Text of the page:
This article comes our way via Matt Brooks, one of our kayak fishing ambassadors.
I am the proud parent of two boys, a 15-year-old and a 12-year-old. Of all the aspirations of my life, being a great dad ranks as one of my highest priorities. Growing up, my dad was uninvolved and distant. I vowed to be neither. I support their interests, even if it’s minecraft (which makes absolutely no sense to me). I watch them play video games and assure them that if the remotes had less buttons I would be better.
I want to live with no regrets. I don’t want to wake up one day and realize that I should have spent more time, engaged more actively, or paid closer attention to my boys. I am convinced it is my responsibility to teach my boys what it means to be a man. Thus, my adventure into kayak fishing.
I have always loved the outdoors. Whether it is chasing whitetails, shooting doves, or just hanging out in the woods, I love being outside. And outside is where I spend a ton of time with my boys. There’s something about the outdoors that shapes a boy into a man.
A couple of years ago, my youngest son developed an interest in bass fishing. I don’t really know where this passion originated. We had fished, usually from the bank on a creek at my grandmother’s house. Occasionally, we had joined a friend for a day crappie fishing on Lake Guntersville. Other than that, we really didn’t fish. It wasn’t that I didn’t like fishing, I just had never done it. I didn’t have a boat, and I had never spent time learning the art of bass fishing. But now my son was interested. He was reading articles and watching YouTube videos. He saved some money and bought his first rod and reel combo. He even practiced casting in the back yard. Excuse the pun, but he was hooked.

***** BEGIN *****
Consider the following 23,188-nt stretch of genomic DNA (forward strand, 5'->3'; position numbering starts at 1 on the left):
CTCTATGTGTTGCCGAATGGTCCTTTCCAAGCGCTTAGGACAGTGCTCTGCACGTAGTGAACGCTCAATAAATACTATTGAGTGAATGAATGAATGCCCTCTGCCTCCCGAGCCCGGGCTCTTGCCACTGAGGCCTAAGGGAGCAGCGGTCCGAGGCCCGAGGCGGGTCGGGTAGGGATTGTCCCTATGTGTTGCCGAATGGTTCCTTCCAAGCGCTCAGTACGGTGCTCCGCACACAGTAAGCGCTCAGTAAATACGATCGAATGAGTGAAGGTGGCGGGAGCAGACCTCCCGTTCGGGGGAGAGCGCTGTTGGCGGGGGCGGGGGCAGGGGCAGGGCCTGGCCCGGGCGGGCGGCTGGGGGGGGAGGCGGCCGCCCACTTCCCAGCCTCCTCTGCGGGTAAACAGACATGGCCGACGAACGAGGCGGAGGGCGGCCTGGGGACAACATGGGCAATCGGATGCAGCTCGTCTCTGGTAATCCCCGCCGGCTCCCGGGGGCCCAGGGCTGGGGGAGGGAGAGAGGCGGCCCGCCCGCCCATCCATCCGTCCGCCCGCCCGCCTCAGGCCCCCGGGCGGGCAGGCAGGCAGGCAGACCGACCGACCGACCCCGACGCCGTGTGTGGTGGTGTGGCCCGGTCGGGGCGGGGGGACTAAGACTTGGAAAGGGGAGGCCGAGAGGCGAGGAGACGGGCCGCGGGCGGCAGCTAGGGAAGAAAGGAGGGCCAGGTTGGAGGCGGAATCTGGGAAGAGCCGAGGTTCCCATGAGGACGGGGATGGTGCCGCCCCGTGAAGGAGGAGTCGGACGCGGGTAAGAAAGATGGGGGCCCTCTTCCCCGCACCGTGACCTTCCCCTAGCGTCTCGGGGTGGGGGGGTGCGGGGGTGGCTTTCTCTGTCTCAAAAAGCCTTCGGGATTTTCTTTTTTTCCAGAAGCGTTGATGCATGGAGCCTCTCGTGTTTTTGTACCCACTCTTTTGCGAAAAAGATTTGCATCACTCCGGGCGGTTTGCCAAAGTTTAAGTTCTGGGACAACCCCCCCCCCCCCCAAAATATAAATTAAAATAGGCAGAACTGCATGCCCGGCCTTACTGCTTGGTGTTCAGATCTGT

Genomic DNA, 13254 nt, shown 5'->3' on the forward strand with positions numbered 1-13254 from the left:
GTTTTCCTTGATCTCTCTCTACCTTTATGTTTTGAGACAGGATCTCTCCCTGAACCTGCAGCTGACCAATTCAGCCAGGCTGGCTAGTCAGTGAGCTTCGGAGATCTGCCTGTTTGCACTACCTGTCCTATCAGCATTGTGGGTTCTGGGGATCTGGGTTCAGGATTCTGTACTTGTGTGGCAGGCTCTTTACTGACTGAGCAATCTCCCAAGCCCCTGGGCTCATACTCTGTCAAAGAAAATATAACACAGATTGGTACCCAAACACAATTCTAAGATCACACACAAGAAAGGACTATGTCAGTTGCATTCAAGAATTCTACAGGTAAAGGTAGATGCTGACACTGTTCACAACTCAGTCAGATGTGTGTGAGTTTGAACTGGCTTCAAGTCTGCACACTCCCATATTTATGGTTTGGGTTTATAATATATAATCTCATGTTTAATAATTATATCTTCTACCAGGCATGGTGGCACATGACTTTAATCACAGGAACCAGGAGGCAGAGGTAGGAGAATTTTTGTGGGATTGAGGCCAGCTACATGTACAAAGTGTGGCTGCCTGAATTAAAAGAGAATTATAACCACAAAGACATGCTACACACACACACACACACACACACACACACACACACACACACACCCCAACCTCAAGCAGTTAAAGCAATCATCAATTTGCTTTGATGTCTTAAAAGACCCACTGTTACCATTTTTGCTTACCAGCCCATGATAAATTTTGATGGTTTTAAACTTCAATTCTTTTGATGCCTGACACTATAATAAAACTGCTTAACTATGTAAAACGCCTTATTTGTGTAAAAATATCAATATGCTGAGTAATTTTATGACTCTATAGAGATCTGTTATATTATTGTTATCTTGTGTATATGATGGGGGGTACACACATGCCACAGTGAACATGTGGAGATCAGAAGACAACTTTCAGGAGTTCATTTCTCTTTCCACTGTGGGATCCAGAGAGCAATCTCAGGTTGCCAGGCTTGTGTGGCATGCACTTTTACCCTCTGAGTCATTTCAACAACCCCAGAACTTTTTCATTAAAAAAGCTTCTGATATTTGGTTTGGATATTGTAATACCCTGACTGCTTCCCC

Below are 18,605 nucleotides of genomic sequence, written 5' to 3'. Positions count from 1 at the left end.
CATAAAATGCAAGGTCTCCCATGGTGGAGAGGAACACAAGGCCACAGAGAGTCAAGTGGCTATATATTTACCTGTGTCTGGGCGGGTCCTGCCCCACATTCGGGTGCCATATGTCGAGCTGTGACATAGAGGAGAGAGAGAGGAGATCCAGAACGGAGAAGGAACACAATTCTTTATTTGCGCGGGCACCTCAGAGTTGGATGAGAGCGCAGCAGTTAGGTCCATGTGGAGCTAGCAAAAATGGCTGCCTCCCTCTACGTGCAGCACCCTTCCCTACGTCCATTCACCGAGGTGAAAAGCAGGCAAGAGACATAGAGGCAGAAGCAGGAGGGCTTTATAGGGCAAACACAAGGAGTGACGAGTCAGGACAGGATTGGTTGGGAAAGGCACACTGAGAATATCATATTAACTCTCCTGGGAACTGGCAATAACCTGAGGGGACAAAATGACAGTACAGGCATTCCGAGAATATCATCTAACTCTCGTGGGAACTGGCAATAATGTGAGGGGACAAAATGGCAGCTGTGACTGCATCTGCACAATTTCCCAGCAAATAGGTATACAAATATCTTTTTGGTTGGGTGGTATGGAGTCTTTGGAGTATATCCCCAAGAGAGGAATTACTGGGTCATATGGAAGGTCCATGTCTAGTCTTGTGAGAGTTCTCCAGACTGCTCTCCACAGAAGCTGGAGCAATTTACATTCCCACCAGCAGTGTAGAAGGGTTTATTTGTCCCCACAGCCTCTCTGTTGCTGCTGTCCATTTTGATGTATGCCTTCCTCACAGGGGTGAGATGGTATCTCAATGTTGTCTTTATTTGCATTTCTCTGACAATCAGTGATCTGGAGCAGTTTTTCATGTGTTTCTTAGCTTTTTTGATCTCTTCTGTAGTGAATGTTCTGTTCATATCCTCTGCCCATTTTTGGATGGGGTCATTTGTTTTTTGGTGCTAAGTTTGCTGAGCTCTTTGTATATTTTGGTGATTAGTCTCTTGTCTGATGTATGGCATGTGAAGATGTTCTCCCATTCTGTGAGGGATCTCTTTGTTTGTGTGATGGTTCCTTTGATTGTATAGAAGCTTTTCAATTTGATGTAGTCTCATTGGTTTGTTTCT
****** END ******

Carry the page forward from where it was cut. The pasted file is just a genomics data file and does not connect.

We live just minutes from Lake Guntersville, one of America’s premier bass fishing lakes and home to the 2014 Bass Masters Classic. If there were ever a place to learn to bass fish, this was the perfect opportunity. So I tried to help him pursue his new-found passion. I pastor a church, and knew someone in our church that was an avid fisherman. So I asked if he would mind taking Jaron fishing.
But something was wrong. He was fishing. He was loving it. But I wasn’t involved. I was missing out on his accomplishments. I wasn’t there to see him set the hook and reel in the monster. And I missed it.
So I started reading articles. I started watching YouTube videos. I started learning. And I was hooked. Logically, you would think it would be time to buy a bass boat, load it down with gear, and start fishing every chance we could get. The problem was bass boats cost too much and that wasn’t really the adventure I was looking for. I like the skinny water in the backs of creeks and the areas of the lake where the bass boats can’t get to.
On vacation on the gulf coast, while purchasing some gear at a local tackle shop, I discovered something that would capture my interest, the Hobie Pro Angler. It was perfect. A kayak designed with the angler in mind. I could fish the skinny water in the back of the creeks or pedal the flat water of Lake Guntersville hunting down the elusive largemouth. Better yet, it wouldn’t break the bank. It turns out, my son also loves fishing from a kayak. It seems to be more of an adventure. often the paddle, or pedal if it’s a Hobie, gives us a chance to talk. A chance for me to listen, to catch up. It hones our fishing skills as we are forced to strategize our attack since we can’t crank up motor across the lake.
It has become the source of some of my greatest memories. Last summer we competed in a kayak bass fishing tournament. Jaron beat me like a drum, landing more fish and the biggest fish. We trolled for kings and mahi-mahi in the Gulf of Mexico. I will never forget his shouts of exhilaration as he hooked up on a mahi. You asked me, “Why Kayak Fishing?” It’s simple. It allows me time to invest in my son and enjoy the great outdoors. I’m hooked.